Wnt and Hedgehog (Hh) pathways instruct cells to differentiate into new fates. These pathways depend on proteins encoded by multigene families and their activation is essential sometime during development. Unfortunately, the inadvertent activation leads to a host of diseases.
The 18 mammalian Wnts participate in canonical signaling involving β-catenin, or non-canonical signaling including the Wnt/JNK-planar cell polarity and Wnt/Ca pathways. Mutations in Wnt genes or in those encoding components in the pathway(s) lead to birth defects and diseases. The same occurs for Hh signaling, of which there are 3 genes in mammals. Unlike Wnts, however, each Hh homologue signals through similar downstream components.
While these components differ from those in Wnt pathways, similarities exist to ensure proper signal transduction. How this crosstalk between Wnt and Hh signaling leads to the differentiation of cells in the mouse embryo is the primary focus in the Kelly Lab.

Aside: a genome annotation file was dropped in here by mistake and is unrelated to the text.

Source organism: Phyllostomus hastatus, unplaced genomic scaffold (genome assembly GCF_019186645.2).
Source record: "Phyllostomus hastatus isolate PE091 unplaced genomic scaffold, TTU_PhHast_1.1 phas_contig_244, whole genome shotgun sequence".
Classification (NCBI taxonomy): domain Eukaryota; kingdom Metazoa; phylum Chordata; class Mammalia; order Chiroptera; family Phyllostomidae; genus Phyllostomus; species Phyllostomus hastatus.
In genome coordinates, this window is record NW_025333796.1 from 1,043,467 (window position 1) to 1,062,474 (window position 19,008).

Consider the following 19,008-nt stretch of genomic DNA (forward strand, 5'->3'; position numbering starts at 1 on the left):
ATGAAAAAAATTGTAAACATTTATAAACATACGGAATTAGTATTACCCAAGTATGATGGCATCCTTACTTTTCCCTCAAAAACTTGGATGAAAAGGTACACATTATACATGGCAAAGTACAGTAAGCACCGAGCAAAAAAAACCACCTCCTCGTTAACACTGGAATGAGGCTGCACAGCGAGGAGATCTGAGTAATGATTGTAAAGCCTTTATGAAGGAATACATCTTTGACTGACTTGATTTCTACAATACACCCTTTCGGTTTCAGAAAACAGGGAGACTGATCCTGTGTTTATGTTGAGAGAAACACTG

Gregory Kelly received his Ph.D. from the University of Manitoba in 1989, and was a Postdoctoral Fellow, later Lecturer, at the University of Washington.
In 1995 he was recruited as an Assistant Professor to the Department of Zoology (Biology) at the University of Western Ontario, and was promoted to Associate (2001), and then to Full Professor in 2006. He has been a Visiting Professor at several universities and has lectured extensively worldwide.
Professor Kelly serves on several editorial boards, has chaired or participated on numerous national and international granting agencies, is an Associate Scientist at the Child Health Research Institute, an adjunct Professor in Paediatrics in Western’s Schulich School of Medicine and Dentistry, and was Acting Chair in Biology in 2014-15.